Me with my new nonagenarian role model Rose Stone.

Professor Sue Turnbull presented the keynote address about the state of Australian women’s crime writing (click shekilda3-keynote-address-sue-turnbull to read) and, to her surprise, was presented with a Life Membership and also made Sisters in Crime’s inaugural ambassador. Sue’s colleagues at the University of Wollongong are apparently now referring to her as ‘your excellency’.

One of the highlights of the day was the Great Debate where the Dames – Vikki Petraitis, Leigh Redhead and Sue Williams – argued the toss with the Dicks – Robert Gott, Andrew Nette and Jock Serong – on the topic, Dicks should stick to writing hardboiled and dames should stick to writing cozies.

Leigh Redhead took issue with Dicks’ Team Leader Robert Gott whom, she said, had claimed that Leigh had won previous debates by wearing low cut frocks and flashing her breasts. She donned a nun’s habit and then quoted Seneca! Robert almost brought the house down when he told Leigh he had attended a Christian Brothers’ College, with the implication that the nun’s habit wasn’t so much a turn-off, as a turn-on…

The Dicks’ team was the best ever assembled for a Sisters in Crime event but the Dames narrowly won when it came to the clapometer. Now everyone wants to buy Andrew Nette’s hard-boiled cookbook!

[Ed’s note: As compere of the debate, I’m sorry in retrospect that I didn’t call it a draw; definitely the best Dicks this Sister has ever seen. Just look at the audience reaction in the photos below.] audience-10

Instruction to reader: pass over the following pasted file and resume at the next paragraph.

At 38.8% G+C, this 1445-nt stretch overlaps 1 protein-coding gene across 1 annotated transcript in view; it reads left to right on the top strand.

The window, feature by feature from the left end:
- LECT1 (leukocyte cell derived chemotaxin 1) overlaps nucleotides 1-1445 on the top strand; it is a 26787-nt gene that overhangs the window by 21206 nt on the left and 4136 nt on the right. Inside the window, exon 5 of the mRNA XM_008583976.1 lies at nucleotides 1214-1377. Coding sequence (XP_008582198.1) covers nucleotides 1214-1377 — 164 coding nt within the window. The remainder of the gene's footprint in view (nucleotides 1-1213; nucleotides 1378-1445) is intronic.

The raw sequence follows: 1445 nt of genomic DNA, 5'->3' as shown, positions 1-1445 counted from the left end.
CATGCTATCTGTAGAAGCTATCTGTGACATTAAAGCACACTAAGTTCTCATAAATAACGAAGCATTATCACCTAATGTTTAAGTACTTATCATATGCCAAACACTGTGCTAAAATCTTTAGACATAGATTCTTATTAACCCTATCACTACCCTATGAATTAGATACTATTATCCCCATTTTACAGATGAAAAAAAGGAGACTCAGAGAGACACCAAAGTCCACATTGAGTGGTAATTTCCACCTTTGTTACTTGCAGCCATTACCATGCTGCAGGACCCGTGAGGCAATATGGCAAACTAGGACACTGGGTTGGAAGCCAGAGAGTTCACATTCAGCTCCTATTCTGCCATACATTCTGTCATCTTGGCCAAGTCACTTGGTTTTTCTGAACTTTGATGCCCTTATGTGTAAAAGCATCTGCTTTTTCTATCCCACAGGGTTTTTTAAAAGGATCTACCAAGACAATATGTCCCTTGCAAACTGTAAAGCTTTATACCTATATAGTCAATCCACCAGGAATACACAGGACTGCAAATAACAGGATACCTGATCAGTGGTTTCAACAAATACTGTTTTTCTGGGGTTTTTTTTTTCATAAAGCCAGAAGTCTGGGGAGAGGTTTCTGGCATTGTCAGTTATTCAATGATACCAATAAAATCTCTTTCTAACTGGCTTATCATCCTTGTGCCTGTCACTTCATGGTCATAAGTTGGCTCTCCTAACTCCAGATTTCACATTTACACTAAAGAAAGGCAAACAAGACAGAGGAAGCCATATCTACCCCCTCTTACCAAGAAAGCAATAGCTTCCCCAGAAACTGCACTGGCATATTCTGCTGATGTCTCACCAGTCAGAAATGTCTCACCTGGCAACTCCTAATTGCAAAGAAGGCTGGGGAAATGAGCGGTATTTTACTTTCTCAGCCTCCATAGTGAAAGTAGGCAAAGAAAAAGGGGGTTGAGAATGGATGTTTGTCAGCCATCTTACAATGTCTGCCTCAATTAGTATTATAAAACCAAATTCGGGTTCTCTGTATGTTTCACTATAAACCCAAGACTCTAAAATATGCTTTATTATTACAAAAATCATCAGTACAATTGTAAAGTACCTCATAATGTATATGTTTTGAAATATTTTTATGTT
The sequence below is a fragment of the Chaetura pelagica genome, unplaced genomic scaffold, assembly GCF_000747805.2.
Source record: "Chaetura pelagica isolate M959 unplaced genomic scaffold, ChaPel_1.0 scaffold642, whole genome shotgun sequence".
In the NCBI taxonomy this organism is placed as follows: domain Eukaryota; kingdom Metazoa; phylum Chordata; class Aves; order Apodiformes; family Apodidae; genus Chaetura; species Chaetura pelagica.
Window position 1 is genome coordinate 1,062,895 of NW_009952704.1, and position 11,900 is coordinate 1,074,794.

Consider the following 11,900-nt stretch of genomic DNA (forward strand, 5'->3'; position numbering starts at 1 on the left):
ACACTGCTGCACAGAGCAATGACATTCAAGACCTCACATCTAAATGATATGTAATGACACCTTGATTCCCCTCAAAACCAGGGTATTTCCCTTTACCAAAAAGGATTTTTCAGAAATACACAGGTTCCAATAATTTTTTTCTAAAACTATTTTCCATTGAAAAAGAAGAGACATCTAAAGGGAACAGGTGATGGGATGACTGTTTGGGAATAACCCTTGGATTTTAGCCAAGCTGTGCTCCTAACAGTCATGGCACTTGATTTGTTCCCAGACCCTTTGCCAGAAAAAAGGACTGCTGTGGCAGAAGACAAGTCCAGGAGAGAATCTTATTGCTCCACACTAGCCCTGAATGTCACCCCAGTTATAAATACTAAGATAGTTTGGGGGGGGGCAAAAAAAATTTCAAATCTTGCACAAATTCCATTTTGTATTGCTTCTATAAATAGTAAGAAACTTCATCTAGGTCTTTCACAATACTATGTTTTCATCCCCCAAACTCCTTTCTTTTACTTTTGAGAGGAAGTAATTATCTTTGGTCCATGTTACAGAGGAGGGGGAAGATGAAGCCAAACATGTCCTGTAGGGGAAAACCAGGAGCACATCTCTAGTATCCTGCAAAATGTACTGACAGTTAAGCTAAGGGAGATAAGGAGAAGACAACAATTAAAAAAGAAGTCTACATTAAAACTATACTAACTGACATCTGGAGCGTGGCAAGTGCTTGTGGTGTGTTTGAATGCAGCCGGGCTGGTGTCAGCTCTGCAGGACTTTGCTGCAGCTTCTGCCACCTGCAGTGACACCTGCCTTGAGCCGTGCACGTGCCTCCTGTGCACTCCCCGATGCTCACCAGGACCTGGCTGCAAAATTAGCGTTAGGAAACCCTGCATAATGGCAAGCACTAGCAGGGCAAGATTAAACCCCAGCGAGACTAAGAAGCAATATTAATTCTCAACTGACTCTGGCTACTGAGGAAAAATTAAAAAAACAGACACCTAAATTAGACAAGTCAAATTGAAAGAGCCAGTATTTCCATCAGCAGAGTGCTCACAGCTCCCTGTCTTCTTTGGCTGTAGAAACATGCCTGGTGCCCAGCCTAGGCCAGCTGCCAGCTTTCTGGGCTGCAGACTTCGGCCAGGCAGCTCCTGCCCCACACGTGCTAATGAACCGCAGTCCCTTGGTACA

audience-4SheKilda3 climaxed in the Scarlet Stiletto Awards for short stories. Nicole da Silva (Frankie in Wentworth) won everyone’s hearts with her honesty, charm and commitment to stories told by women for women. She has recently set up a production company to get more women’s stories to the screen.

The Scarlet Stiletto Awards reminded us again how crucial they have been in providing a springboard for emerging women writers. It was particularly inspiring to hear how Year 12 student Jenny Chen [Youth Award Runner Up] decided to enter after a school visit from Cate Kennedy, the doyen Australian short story writers, who got her start by winning the first – and then the second – Scarlet Stiletto Awards back in 1994 and 1995.

All panels were videoed by long-time Sisters in Crime member Leslie-Falkiner-Rose and her daughter Zarah. Filmmaker Pippa Wischer interviewed a number authors for her film project, A Murder of Crime Writers [Ed’s note: I was thrilled to be part of this and can’t wait to see the finished project]. Her colleague Nick did vox pops with convention-goers about Sisters in Crime. Videos and podcasts will available in the New Year.

Many thanks to SheKilda3 sponsors:
Criminal Accomplices: Bonnier Publishing; Harper Collins Australia
Criminal Associates: Text Publishing
Criminal Line-Up: Blarney Books & Art
Criminal Reputation: Clan Destine Press; Dennis Jones & Associates; Sun Bookshop

To our sixteen criminal consorts who kindly made donations to help with the cost of the event: Maggie Baron, Suzanne Bozorth-Baines, Tony Berry, Ann Byrne, Mirna Cicioni, Aoife Clifford, Vivienne Colmer, Ayala Deasey, Caroline de Costa, Annie Hauxwell, Claire Hill, Anne Holmes, Editors Victoria, Vicki Skidmore, Jaz Stutley and Ann Turner.

To the SheKilda3 committee: Carmel Shute, Michaela Lobb, Lindy Cameron. Caz Brown, Sandra Nicholson, Vivienne Colmer and Robyn Byrne, and to all the volunteers.

A reliable source informs us that the last SheKilda3 attendees standing were still laughing and singing at 4am… [Alas, I was not among them: after teaching in Geelong the day before, and being at SheKilda to chair a panel, compere the Great Debate, and launch the Scarlet Stiletto e-books, I crashed early.]

See here for my Scarlet Stiletto e-book launch speech; and here to buy the books.